Who poisons the air in Bosnia-Herzegovina? The top 10 shows the worst industrial polluters

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ArcelorMittal Zenica, the Tuzla thermal power plant, and the chemical factories in Lukavac. Those were the main culprits for the industrial air pollution of Bosnia and Herzegovina in the last few years. However, according to recent analysis, the data presented by the polluters is full of errors and the public does not have access to full information on their environmental impact. Also, a number of possibly worse polluters keep silent and hide their emission data from the public. No figures are available in one part of the country where significant polluters are also located, such as the Gacko, Stanari, and Ugljevik coal power plants. Experts are calling for ratification of the PRTR Protocol and enforcement of domestic law.


The top ten contributors to the genuinely terrible air quality are based on the official data and put together by the Arnika Association (Czech Republic) and Eko forum Zenica. The lists took into account the data from major polluters emitting chemicals dangerous to human health and the environment in amounts above the EU register E-PRTR.

“When comparing the data from 2015 until today, we can see a drop in the amount of data that was submitted – over 50%, from 931 in 2015 to 462 in 2017. Emissions from the European PRTR thresholds, such as the Kakanj power plant or the cement factories in Kakanj and Lukavac, did not report any figures in 2017,” says Martin Skalský, chair of the Citizens Support Center of Arnika.

According to Milan Havel, the main author of the analysis, it is difficult to present definitive conclusions because of missing and incorrect data, but some tendencies have been clearly shown. “Since 2011, ArcelorMittal Zenica has been holding the top position in the emissions of dust, as well as carcinogenic and potentially carcinogenic substances. The drop in ArcelorMittal’s emissions for 2017 seems to be the outcome of a decline in steel production rather than technological improvements,” Havel explains.

“Not surprisingly, the thermal power plants at Tuzla and Kakanj can be considered the biggest polluters of carbon dioxide, thus contributing to climate change; and together with Sisecam Soda Lukavac, they are the biggest polluters with acid rain. On the other hand, there are some improvements, such as the significant reduction in dust and several other substances in the case of the Kakanj cement factory,” said Havel, Arnika’s expert on industrial air pollution.


Red dot on the map of Europe

The country’s largest coal-fired thermal power plant is located in the city of Tuzla, located in the north-east of the country, and is the largest source of sulfur oxide emissions, producing 50,000 to 60,000 tons a year, says Samir Lemeš from Eko forum Zenica.

“Sulfur oxide emissions from the Tuzla power plant are roughly three times the sulfur oxide emissions from all the power plants operated in the Czech Republic by its largest electricity producer, CEZ,” stated Lemeš, a professor at Zenica University. For comparison, all major sulfur dioxide polluters combined released about 97,000 tons of SO2 in 2016.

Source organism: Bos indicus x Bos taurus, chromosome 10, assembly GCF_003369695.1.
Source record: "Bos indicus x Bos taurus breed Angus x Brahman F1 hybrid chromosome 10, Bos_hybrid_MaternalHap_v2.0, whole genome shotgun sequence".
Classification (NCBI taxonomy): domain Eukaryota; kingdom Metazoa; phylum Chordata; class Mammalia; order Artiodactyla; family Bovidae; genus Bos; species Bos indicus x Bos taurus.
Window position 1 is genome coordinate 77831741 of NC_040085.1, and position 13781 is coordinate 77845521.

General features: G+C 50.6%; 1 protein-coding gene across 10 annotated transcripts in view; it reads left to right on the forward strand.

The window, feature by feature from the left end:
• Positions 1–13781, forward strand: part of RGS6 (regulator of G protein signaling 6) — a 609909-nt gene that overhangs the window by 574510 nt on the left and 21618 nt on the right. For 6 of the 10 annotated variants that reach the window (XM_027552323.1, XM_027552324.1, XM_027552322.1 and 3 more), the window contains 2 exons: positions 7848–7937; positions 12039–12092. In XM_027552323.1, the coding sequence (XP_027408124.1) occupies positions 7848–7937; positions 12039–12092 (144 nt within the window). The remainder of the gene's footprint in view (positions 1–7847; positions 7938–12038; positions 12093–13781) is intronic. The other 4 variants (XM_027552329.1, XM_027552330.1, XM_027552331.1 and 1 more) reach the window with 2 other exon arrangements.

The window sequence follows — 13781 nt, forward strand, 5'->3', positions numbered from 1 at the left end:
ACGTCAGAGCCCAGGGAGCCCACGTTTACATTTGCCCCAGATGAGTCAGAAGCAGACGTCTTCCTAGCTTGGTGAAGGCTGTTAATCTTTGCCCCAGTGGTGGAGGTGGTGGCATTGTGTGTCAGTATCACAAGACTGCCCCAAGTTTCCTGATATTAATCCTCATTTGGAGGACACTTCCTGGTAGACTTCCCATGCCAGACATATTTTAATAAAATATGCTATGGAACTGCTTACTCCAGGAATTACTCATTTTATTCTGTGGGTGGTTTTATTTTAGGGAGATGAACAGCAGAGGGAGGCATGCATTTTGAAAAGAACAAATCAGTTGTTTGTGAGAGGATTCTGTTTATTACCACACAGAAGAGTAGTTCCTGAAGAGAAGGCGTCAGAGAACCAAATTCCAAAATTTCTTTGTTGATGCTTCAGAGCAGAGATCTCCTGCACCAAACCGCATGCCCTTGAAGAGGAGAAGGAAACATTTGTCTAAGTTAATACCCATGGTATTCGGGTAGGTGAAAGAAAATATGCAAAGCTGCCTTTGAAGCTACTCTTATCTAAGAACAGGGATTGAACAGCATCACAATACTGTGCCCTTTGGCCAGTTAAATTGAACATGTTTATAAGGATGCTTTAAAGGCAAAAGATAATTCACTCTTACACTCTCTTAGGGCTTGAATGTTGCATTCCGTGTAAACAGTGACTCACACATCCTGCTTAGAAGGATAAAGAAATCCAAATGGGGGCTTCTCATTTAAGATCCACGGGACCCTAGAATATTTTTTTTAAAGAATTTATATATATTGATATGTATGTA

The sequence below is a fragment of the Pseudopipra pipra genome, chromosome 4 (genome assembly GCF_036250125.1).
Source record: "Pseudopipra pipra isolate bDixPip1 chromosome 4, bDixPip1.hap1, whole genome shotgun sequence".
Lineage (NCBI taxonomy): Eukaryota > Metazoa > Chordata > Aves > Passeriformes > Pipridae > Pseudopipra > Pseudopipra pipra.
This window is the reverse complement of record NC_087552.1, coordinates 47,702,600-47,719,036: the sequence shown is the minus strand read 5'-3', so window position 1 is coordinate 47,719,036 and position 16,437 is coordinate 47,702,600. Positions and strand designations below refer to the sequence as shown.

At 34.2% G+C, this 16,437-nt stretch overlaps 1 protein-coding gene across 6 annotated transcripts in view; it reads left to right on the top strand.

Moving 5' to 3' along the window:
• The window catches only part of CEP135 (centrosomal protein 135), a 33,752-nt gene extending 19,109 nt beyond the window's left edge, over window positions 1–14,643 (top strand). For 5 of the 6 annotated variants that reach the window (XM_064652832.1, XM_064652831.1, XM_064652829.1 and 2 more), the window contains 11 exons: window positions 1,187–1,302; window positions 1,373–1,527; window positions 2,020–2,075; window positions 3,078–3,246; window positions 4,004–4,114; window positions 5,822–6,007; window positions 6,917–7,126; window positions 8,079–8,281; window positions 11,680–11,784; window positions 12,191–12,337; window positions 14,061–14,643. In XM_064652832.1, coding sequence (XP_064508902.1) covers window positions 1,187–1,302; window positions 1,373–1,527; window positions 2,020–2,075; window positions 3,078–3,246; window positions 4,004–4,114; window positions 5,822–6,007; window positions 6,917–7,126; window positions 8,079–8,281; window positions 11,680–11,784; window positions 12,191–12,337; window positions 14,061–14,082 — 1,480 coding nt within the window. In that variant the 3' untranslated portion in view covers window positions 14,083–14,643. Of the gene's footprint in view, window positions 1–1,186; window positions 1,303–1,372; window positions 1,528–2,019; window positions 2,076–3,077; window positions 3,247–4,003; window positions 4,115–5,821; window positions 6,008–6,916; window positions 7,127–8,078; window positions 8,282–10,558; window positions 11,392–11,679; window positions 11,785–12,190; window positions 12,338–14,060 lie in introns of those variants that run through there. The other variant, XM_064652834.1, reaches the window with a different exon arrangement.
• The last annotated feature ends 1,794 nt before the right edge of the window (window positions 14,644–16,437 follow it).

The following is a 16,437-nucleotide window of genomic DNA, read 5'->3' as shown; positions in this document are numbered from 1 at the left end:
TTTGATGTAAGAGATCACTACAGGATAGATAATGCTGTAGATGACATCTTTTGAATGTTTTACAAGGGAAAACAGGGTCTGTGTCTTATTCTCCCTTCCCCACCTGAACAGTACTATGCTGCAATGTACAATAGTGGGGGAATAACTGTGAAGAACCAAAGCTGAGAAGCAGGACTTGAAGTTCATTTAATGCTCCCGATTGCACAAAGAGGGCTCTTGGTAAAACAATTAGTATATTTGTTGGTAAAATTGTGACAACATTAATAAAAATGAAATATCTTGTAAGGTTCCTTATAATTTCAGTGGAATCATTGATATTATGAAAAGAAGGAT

The Tuzla Power Station, operated by Elektroprivreda BiH, also releases around 5,000 tons of nitrogen oxides every year. “It is reasonable to assume that potential modernization and investments into a better technology would cause these high-emissions to drop by 90%,” the Bosnian-Herzegovinian expert believes.

Just outside Tuzla is the town of Lukavac. Here, various sources of emissions can be found, but the largest are the Sisecam Soda chemical factory and GIKIL coke plant. The whole region is heavily polluted with dust particles and dominates the list of Europe’s cities’ bridges polluted by PM2.5 for 2018 with an annual average of 55.6 µg / m3 in Ghent (Belgium) and London (United Kingdom), respectively.

The long-established top polluter in the region is the world’s largest steel producer, ArcelorMittal. Its factory in Zenica tops the list of particulate matter emissions after releasing over 2,000 tons of PM10 in 2014 and around 1,500 tons in 2015 and 2017. “ArcelorMittal is the largest source of heavy metals, such as cadmium, lead, and nickel, of all Bosnian operations,” commented Havel.

In the top tens for 2016, ArcelorMittal Zenica came out in five out of nine comparisons of the biggest polluters in the Western Balkan country. The top ten also includes other toxic chemicals such as carcinogenic, reprotoxic, or mutagenic substances and greenhouse gases.

No data on emissions from the industrial sources in Republika Srpska of BiH is available, despite the relevant law having been in force since 2003.

“Bosnia and Herzegovina suffers from some of the worst breathing conditions in the Western Balkans. On top of the fact that the official data is insufficient, incomplete, and mostly hidden from the public. It seems that the authorities try to hide the real figures about air quality, pollution emissions, and health impact, instead of admitting the problem and trying to find proper solutions. Unfortunately, they still use the poor economic and social situation as an excuse, allowing polluters to continue with business as usual in order to keep up employment, while doing almost nothing to develop and/or attract green investments,” Professor Lemeš concludes.


Source: english.arnika.org

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